4. Fans enjoy routine and familiarity, which can impact their mood and level of happiness; mastering the art of integrating into routine and familiarity can yield powerful results.
  5. Fans want unique experiences that include all of the above. Note, experience is any moment in time, physical or virtual, not just on-site or in person at a marquee event.
Humanize your organization / brand identity

Fans want to get to know you and build a relationship with you, too.

  1. Humanize your products and services via activation and social media to extend your brand identity.
  2. Incorporate your organization’s history and build a foundation + conversation with fans.
  3. Use other critical people to expound on your ‘relationship’ with your consumers, such as noteworthy athletes, artists, influencers, celebrities and beyond.
  4. Tell consumers about your values and what matters to you. You are much more than a product, and consumers want to know what you stand for or what matters to you.
  5. Share upcoming plans, draw on the past and highlight updated learnings. Be more than a product or a service.
Sponsorship = Relationship

Sponsorship, as stated earlier, should be treated as a relationship, not a transaction, using the following criteria:

  1. Communication – talking about your experience offerings; words make a difference
  2. Consumer insights – knowing your audiences and maintaining a dialogue with your audience
  3. Execution – at or above expectations, serving all five senses, all five love languages, trust and safety
  4. Excitement – atmosphere, performance, added entertainment, winning, scarcity, and rarity
  5. Memory altering – intentional peak-end moments; community moments; picturesque moments
Create Communities

Fans care about other people and their community, locally and globally. Communities unite us as humans and build loyalty, trust, and continued interdependence. Ensure your sponsorship efforts also consider the community in a meaningful way, such as:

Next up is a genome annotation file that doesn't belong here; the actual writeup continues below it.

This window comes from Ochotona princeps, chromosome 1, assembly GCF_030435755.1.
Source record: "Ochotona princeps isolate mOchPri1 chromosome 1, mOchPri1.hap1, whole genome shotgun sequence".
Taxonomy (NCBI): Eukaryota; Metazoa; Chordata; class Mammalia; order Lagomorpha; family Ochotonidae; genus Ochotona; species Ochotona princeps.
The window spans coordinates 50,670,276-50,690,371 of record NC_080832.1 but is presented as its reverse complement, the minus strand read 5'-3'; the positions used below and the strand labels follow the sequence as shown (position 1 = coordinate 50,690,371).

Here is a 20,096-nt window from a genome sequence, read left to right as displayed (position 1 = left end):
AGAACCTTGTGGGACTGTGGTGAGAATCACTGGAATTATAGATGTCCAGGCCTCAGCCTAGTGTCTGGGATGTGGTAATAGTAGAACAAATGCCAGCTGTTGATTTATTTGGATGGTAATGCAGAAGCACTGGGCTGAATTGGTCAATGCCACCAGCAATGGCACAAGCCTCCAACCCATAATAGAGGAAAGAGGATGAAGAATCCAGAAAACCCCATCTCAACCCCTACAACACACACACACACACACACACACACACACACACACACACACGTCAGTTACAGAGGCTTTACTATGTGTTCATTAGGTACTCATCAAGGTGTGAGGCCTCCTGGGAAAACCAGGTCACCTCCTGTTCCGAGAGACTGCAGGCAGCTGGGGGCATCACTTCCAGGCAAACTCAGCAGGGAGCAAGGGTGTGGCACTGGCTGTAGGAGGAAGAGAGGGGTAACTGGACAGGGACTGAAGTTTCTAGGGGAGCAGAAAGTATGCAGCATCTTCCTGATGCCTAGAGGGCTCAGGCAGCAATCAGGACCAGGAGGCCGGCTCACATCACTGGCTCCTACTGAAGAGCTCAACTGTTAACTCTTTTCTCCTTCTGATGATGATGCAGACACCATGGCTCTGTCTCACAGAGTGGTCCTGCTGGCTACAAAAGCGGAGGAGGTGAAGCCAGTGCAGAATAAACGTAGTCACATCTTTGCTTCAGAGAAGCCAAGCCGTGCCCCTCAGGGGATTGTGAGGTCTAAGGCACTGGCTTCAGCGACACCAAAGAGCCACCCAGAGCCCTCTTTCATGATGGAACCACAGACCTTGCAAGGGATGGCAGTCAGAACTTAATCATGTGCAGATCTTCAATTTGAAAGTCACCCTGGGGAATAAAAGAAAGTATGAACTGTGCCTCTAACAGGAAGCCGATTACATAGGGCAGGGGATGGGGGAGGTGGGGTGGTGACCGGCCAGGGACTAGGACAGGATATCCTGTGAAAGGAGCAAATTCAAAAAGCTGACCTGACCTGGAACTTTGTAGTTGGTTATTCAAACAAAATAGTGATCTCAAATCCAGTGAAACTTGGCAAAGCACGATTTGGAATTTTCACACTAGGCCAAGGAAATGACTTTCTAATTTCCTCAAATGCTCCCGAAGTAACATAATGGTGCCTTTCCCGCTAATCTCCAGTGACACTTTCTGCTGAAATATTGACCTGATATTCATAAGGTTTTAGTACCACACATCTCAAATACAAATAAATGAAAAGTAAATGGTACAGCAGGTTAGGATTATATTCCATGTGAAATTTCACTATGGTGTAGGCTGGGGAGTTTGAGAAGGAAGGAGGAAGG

1. Show them the good you bring to sports
  2. Help make them feel part of something bigger
  3. Provide an outlet and a platform for good that cannot be done by a single individual
  4. Invest in sustainability and environmental efforts
  5. Create tradition, chants, culture, etc.
  6. Create belonging where all are welcome and thoughtfully included
Continuously monitor the fan / potential fan, your brand and the relationship

When decisions are made by gut feel or based on the way things have been done, you start to lose control of your destiny.  There will always be things out of your control when it comes to sports, entertainment and sponsorship, but there are many things that organizations can control and should be reviewed on an ongoing basis.


Understanding the impact of your sponsorship from the fan’s / customer’s perspective can bring a lot of insight to what you may get from impressions and CPMs. The ability to assess your sponsorship is crucial and should be automatically accounted for when making any significant investment.  If I’ve learned nothing else in the last 10 years, it’s that the only way to make sound decisions is by creating a ‘maintenance’ plan for the relationship with your customers / potential customers (just like you would in any relationship!).

I’d love to talk to you about building authentic relationships and putting a plan in place to measure and maintain those relationships moving forward. Feel free to reach out to me to discuss further and gain more insight: